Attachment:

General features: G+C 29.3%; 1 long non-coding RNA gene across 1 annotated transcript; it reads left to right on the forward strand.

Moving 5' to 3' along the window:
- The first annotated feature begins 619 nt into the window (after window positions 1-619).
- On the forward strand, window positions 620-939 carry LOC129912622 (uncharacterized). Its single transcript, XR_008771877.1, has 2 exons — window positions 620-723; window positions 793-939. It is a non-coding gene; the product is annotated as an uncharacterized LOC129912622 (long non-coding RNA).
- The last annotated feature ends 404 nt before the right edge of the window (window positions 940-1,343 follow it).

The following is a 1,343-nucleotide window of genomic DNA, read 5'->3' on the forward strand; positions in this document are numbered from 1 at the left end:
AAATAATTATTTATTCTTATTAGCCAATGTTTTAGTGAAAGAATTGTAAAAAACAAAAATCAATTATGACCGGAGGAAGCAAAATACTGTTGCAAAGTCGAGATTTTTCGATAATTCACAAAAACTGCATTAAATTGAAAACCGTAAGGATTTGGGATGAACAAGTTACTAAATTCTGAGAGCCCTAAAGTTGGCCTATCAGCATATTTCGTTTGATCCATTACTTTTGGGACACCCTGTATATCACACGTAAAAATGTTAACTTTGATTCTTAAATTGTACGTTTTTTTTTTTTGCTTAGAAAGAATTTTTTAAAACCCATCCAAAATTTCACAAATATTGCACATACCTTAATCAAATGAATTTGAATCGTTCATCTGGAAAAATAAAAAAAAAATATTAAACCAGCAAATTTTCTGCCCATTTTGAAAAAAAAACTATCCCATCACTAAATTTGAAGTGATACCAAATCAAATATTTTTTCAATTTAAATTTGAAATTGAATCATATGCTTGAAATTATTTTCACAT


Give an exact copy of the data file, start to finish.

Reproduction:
General features: G+C 29.3%; 1 long non-coding RNA gene across 1 annotated transcript; it reads left to right on the forward strand.

Moving 5' to 3' along the window:
- The first annotated feature begins 619 nt into the window (after window positions 1-619).
- On the forward strand, window positions 620-939 carry LOC129912622 (uncharacterized). Its single transcript, XR_008771877.1, has 2 exons — window positions 620-723; window positions 793-939. It is a non-coding gene; the product is annotated as an uncharacterized LOC129912622 (long non-coding RNA).
- The last annotated feature ends 404 nt before the right edge of the window (window positions 940-1,343 follow it).

The following is a 1,343-nucleotide window of genomic DNA, read 5'->3' on the forward strand; positions in this document are numbered from 1 at the left end:
AAATAATTATTTATTCTTATTAGCCAATGTTTTAGTGAAAGAATTGTAAAAAACAAAAATCAATTATGACCGGAGGAAGCAAAATACTGTTGCAAAGTCGAGATTTTTCGATAATTCACAAAAACTGCATTAAATTGAAAACCGTAAGGATTTGGGATGAACAAGTTACTAAATTCTGAGAGCCCTAAAGTTGGCCTATCAGCATATTTCGTTTGATCCATTACTTTTGGGACACCCTGTATATCACACGTAAAAATGTTAACTTTGATTCTTAAATTGTACGTTTTTTTTTTTTGCTTAGAAAGAATTTTTTAAAACCCATCCAAAATTTCACAAATATTGCACATACCTTAATCAAATGAATTTGAATCGTTCATCTGGAAAAATAAAAAAAAAATATTAAACCAGCAAATTTTCTGCCCATTTTGAAAAAAAAACTATCCCATCACTAAATTTGAAGTGATACCAAATCAAATATTTTTTCAATTTAAATTTGAAATTGAATCATATGCTTGAAATTATTTTCACAT